KUSA - The circumstances surrounding the release of U.S. soldier Bowe Burgdahl from Taliban control remain highly controversial.
The debate stems from whether bringing home a soldier accused by fellow comrades of deserting his unit in Afghanistan warranted the release of detainees from Guantanamo Bay.
Some members of Congress were upset they were not told about the deal. Legislators from both parties went as far as accusing the Obama administration of violating the National Defense Authorization Act, which requires the Obama administration to notify Congress 30 days in advance. Congress does not, however, have the power to block a transfer.
"It's something the United States hasn't done historically, doesn't want to do historically, has spoken out publicly against doing so," 9NEWS Democratic political expert James Mejia said.
"But when you do do it, I would think you want to make sure that everything else is going to fall in line very neatly."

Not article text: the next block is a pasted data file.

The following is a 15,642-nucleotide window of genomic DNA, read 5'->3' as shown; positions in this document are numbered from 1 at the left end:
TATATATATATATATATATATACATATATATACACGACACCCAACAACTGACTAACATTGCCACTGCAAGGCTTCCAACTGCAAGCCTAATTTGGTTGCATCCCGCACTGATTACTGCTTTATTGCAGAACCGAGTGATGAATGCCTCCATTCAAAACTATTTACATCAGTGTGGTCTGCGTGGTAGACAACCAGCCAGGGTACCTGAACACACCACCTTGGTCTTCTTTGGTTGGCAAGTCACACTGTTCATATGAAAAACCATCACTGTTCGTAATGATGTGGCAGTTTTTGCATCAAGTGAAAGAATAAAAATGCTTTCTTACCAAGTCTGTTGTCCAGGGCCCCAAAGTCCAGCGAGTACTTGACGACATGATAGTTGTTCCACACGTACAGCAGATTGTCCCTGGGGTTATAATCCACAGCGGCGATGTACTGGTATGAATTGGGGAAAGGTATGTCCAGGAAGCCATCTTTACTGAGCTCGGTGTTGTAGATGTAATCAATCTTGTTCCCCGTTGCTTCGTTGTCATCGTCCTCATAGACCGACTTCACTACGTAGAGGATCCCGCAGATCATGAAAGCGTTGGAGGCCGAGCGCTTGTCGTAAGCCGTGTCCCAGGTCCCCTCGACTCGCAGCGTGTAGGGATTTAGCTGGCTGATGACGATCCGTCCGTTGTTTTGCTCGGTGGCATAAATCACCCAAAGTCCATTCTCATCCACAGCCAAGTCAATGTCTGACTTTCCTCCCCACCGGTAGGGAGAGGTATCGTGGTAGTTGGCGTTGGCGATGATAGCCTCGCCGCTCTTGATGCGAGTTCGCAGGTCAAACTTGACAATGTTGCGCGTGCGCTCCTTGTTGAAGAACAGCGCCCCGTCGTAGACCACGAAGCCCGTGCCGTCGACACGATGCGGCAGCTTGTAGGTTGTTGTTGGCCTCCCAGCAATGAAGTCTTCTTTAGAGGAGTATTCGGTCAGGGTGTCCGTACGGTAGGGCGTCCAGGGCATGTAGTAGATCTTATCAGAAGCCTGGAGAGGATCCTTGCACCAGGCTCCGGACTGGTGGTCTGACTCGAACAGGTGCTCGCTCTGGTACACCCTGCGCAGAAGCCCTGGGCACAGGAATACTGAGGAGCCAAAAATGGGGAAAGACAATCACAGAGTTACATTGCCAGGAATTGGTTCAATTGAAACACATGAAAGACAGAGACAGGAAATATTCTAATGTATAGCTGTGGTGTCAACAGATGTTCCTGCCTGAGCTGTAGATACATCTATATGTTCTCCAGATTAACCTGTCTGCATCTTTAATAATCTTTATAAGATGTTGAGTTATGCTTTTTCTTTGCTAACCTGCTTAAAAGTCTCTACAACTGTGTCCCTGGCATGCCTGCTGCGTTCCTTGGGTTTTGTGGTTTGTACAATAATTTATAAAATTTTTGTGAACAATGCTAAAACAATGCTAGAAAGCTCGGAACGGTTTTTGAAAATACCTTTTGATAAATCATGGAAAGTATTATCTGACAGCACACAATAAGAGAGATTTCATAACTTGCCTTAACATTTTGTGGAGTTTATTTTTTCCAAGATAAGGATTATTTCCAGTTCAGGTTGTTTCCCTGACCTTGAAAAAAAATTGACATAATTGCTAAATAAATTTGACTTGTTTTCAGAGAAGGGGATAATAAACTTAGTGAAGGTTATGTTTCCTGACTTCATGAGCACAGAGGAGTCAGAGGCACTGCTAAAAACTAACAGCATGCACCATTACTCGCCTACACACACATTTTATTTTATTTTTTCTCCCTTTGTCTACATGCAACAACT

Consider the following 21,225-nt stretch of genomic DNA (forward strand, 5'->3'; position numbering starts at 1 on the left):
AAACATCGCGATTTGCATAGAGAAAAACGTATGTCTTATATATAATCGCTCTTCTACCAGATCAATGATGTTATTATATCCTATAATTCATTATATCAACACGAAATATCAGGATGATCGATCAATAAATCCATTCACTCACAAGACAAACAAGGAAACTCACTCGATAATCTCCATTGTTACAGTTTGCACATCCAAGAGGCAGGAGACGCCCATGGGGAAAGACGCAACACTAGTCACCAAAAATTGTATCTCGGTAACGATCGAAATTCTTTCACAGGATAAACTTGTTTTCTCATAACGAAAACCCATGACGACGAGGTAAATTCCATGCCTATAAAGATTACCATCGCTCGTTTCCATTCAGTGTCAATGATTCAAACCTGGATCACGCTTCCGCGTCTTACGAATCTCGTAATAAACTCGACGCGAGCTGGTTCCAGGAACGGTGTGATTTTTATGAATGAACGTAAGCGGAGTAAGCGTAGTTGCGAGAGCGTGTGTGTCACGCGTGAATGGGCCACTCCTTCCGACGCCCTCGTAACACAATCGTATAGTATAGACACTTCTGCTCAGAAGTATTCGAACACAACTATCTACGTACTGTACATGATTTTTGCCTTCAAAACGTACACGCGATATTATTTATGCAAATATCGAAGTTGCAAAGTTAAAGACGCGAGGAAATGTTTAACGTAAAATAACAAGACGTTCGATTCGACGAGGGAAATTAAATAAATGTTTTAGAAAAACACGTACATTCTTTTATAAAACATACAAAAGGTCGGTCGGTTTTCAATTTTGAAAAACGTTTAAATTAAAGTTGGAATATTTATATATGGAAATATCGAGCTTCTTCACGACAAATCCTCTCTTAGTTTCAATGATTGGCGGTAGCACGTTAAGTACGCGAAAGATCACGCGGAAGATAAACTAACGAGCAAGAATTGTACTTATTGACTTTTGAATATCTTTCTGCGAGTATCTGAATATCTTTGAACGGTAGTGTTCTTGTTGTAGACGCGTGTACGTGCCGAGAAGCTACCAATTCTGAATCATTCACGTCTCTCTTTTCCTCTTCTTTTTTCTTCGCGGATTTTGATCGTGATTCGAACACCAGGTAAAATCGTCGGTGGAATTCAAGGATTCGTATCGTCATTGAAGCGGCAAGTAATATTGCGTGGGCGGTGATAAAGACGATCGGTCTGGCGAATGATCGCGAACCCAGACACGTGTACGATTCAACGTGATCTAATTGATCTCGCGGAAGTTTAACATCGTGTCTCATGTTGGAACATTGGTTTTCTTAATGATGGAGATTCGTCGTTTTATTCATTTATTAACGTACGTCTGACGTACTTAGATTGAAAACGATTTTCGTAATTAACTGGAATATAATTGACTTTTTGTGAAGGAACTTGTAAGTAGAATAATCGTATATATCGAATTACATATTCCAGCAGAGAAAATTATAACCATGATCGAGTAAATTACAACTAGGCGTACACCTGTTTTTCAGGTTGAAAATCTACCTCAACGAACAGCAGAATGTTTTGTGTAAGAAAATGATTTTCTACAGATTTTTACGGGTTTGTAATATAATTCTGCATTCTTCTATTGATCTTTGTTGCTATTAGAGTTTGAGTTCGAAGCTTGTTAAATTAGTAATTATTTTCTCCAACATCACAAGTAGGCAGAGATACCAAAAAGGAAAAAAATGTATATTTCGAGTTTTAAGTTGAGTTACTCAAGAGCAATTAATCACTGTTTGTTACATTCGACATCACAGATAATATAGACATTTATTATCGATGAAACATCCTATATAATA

Under the terms of the exchange, five Taliban members were handed over in Qatar. The Qatari government says they will closely monitor the Taliban members for one year.
"We're seeing signs today that Taliban commanders who are indicating that they believe more kidnappings will lead to additional trades, and we all know that's bad for foreign policy," 9NEWS Republican expert Ryan Frazier said.
"It's bad for the U.S. It's not something we ought to be doing."
Bergdahl is currently recovering at a hospital in Germany. Hospital officials say he is in stable condition, but not ready to head back to the U.S.
There is no timetable set for when he will be transferred to an Army hospital in Texas.
Military officials say that so far there is no definitive proof he deserted his unit.
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